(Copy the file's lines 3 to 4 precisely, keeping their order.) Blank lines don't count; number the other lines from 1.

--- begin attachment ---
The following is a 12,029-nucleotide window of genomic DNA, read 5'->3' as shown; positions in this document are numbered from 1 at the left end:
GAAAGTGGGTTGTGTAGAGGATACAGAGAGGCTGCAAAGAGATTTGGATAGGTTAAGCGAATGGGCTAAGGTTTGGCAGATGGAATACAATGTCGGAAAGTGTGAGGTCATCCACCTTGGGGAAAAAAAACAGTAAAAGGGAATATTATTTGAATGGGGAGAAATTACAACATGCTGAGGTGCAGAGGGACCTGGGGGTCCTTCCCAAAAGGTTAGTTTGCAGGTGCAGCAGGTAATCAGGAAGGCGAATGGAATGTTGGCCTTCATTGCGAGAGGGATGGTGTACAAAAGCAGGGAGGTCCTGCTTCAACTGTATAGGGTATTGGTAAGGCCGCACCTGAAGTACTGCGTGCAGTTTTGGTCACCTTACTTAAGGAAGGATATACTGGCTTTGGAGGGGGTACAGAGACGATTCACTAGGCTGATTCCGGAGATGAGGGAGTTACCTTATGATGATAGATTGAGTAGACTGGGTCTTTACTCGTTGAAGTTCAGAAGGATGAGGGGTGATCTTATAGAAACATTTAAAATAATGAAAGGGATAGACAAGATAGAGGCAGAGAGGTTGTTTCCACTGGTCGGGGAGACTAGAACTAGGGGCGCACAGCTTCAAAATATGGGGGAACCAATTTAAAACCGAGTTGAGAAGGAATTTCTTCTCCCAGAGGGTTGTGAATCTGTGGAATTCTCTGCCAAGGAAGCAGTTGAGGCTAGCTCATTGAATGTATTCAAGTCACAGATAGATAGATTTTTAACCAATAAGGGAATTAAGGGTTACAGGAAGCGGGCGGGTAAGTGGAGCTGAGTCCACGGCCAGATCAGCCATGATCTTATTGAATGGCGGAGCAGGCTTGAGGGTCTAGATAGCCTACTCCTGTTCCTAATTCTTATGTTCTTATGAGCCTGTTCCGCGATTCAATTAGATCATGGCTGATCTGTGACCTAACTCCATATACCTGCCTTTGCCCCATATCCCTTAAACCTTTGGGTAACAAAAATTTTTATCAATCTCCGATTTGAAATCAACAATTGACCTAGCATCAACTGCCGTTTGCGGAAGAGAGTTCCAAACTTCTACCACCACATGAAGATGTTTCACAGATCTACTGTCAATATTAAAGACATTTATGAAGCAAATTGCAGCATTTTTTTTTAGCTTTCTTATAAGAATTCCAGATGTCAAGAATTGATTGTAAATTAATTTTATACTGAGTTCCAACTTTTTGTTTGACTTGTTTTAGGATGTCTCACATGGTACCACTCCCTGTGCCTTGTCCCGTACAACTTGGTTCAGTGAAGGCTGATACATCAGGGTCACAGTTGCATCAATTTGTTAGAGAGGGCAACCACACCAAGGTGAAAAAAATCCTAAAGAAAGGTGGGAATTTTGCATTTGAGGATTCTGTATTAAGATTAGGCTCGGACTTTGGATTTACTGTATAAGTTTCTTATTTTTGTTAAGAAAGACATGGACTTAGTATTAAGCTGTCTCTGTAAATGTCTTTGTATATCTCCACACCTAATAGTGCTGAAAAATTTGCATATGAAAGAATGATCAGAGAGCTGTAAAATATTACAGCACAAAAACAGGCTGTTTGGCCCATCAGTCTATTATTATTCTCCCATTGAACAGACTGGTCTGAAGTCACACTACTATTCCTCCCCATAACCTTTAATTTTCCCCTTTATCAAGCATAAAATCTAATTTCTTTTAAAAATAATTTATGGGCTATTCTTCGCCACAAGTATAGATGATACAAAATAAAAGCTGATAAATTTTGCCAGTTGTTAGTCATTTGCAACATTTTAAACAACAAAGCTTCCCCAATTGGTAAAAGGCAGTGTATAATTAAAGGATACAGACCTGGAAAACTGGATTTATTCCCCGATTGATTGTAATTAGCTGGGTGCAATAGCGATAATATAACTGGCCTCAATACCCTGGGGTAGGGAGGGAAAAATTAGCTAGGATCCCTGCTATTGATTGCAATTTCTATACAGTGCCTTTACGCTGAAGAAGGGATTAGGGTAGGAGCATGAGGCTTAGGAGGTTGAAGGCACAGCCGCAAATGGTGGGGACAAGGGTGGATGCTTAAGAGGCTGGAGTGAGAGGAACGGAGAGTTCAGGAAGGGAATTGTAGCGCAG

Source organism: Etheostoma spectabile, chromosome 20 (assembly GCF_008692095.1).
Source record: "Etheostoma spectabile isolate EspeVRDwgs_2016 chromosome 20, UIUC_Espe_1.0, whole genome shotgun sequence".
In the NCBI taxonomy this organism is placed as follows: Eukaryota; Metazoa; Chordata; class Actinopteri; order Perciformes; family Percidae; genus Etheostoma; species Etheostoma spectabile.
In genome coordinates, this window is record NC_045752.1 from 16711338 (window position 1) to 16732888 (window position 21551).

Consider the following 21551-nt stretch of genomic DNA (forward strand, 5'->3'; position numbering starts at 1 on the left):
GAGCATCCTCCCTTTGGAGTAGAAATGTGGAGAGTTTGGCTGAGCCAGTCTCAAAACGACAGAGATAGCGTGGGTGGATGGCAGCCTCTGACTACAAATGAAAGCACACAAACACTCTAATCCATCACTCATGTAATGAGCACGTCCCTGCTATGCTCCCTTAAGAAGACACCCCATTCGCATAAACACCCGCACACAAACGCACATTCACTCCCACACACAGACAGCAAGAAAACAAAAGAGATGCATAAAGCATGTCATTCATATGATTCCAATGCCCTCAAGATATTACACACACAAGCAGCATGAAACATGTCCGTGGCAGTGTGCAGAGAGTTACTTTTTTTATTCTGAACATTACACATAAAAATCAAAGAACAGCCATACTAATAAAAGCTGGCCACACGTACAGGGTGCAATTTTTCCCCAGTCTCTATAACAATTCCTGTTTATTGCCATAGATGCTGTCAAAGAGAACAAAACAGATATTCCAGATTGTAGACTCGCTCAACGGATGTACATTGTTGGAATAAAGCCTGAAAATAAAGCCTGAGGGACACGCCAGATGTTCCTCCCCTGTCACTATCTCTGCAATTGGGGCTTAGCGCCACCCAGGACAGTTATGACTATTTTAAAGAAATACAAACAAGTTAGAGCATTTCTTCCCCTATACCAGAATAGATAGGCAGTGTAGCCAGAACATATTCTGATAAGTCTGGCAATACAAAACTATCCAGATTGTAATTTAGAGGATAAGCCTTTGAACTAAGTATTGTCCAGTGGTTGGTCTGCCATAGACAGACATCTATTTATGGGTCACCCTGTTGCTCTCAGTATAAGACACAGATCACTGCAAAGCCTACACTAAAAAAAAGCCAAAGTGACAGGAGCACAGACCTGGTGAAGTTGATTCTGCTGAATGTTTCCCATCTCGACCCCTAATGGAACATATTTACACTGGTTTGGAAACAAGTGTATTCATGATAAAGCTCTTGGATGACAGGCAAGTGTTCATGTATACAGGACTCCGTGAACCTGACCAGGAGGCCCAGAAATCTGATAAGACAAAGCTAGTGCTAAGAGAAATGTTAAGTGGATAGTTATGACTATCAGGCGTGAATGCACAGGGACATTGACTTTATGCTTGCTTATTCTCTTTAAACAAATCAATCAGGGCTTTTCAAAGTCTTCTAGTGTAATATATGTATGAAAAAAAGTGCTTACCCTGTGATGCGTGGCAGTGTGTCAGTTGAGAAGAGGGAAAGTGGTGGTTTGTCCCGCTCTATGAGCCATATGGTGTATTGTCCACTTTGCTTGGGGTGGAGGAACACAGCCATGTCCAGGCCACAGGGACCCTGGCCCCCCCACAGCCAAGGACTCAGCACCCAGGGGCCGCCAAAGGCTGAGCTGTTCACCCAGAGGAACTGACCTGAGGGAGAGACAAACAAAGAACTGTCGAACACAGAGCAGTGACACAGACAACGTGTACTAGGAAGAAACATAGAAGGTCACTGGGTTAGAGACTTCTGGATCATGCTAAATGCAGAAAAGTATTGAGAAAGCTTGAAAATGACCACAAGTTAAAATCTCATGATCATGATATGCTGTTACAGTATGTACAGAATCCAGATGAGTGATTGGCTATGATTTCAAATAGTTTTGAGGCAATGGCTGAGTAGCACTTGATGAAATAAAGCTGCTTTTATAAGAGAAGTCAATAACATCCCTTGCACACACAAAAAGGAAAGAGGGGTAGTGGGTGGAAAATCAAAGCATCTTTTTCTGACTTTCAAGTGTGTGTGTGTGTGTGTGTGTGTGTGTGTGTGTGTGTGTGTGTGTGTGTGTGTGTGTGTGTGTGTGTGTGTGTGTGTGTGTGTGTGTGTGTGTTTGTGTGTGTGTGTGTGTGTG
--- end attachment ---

Source organism: Etheostoma spectabile, chromosome 20 (assembly GCF_008692095.1).
Source record: "Etheostoma spectabile isolate EspeVRDwgs_2016 chromosome 20, UIUC_Espe_1.0, whole genome shotgun sequence".